Is There a Market for Saving Local News?

Jump-starting journalism in smaller, economically depressed places requires a degree of patience, and some tolerance for risk.
Silhouette of a man reading a newspaper near a sunny window of an eatery.
News deserts remain in much of the United States, where two-thirds of the nation’s counties don’t have a daily newspaper.Photograph by Jose Azel / Getty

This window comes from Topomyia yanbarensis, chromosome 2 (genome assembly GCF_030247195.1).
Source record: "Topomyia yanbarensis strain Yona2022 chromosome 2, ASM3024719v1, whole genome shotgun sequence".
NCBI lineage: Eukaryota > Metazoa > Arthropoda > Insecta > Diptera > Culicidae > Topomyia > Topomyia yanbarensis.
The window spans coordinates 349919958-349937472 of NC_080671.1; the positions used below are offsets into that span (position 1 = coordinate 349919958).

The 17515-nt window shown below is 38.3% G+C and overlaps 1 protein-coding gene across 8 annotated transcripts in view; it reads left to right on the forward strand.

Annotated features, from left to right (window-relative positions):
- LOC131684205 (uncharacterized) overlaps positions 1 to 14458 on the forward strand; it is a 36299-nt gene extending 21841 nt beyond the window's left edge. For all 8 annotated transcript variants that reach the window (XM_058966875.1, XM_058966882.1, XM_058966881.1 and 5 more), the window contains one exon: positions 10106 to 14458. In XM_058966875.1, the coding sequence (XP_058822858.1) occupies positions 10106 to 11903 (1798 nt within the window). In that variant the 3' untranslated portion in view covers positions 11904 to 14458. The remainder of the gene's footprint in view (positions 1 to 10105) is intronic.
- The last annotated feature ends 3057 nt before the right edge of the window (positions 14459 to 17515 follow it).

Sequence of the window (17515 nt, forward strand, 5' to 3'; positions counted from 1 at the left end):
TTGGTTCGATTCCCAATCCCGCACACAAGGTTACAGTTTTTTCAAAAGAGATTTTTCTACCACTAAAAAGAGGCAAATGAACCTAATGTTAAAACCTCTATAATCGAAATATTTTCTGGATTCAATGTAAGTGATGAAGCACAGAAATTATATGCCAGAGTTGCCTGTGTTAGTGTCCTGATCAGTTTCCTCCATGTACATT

The Cleveland Press, dead at 103.” That was WEWS Cleveland’s proclamation on June 17, 1982, the day the paper—which the former mayor Carl Stokes once wrote had determined every mayor from 1941 to 1965—made its last print run. A decades-long slide in the power of the area’s local media followed. These days, the Cleveland press writ large is, if not dead, then seriously ill. In May, 2020, the Cleveland Plain Dealer closed its newsroom after a round of crippling layoffs, and took over the paper—which is delivered only four days a week—with sixty-four “journalists and content producers” running the show. Plucky independent publications, along with public radio and local TV news, still exist, of course, but the depletion of the legacy newspaper was an undeniable blow to the region’s news ecosystem.